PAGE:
Abortion Health Order Battle Returns to District Court
By Susan Tebben
As an extension of the temporary restraining order on prohibiting abortions gets ready to expire, abortion clinics and the Ohio Attorney General’s Office are back in court awaiting a new ruling.
Planned Parenthood of Greater Ohio and several other medical clinics across Ohio are in the midst of a court battle after the AG’s office interpreted an order by the Ohio Department of Health to stop non-essential surgeries to include surgical abortions.
Attorney General Dave Yost appealed the restraining order, arguing the urgency of the coronavirus pandemic outweighed the abortion clinics’ needs. He was rebuffed by the Sixth Circuit Court of Appeals, who said the March 30 restraining order could go on.
The U.S. District Court, Southern District of Ohio, extended the temporary restraining order on April 10.
In a brief in support of the clinics’ efforts to continue their work, the American College of Obstetricians and Gynecologists, the American Medical Association and “other nationwide organizations of medical professionals” said including abortions in the health department order “is contrary to the considered judgment of the medical community.”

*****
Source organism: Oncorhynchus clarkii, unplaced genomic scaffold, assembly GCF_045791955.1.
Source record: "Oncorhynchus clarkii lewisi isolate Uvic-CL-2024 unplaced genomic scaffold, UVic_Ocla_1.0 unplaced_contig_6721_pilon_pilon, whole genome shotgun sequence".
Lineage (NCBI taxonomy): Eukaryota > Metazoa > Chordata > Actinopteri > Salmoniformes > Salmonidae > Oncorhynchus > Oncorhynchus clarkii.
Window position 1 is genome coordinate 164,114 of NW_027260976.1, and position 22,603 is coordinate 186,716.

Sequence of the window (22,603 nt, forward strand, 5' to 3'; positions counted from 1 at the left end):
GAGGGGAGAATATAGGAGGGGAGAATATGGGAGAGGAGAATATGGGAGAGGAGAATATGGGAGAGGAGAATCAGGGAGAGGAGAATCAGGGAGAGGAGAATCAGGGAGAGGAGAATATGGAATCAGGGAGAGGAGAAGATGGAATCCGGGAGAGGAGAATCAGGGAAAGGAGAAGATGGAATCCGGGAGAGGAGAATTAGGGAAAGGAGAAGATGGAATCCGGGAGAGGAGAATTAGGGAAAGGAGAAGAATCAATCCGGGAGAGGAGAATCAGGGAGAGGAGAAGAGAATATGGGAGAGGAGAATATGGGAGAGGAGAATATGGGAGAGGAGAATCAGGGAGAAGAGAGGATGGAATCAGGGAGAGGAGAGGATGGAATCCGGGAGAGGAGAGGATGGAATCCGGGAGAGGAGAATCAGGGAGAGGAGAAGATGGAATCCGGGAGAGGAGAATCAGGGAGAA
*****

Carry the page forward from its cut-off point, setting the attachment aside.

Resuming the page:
“Most abortions do not require use of any hospital resources and use only minimal PPE,” the statement, submitted on April 17, said. “Indeed, the order is likely to increase, rather than decrease, burdens on hospitals and use of PPE, as well as increase interstate travel.”
In the appeal, the American Center for Law and Justice supported the state’s enforcement of the health order by arguing that constitutional rights “are not absolute.”
“There is no reason why the abortion right asserted by the Appellees should be given a special, much broader construction than the fundamental rights protected by the First Amendment, which would allow individuals to endanger the lives and safety of others,” the ACLU said in their brief before the appeals court.
Judge Michael R. Barrett extended the order for 14 days on April 10, and on Monday, deemed oral arguments unnecessary in the case. He said the extension was needed to allow for both sides to file their sides of the argument before the district court decides on the injunction.
This article was republished with permission from Ohio Capital Journal. For more in Ohio political news, visit www.ohiocapitaljournal.com.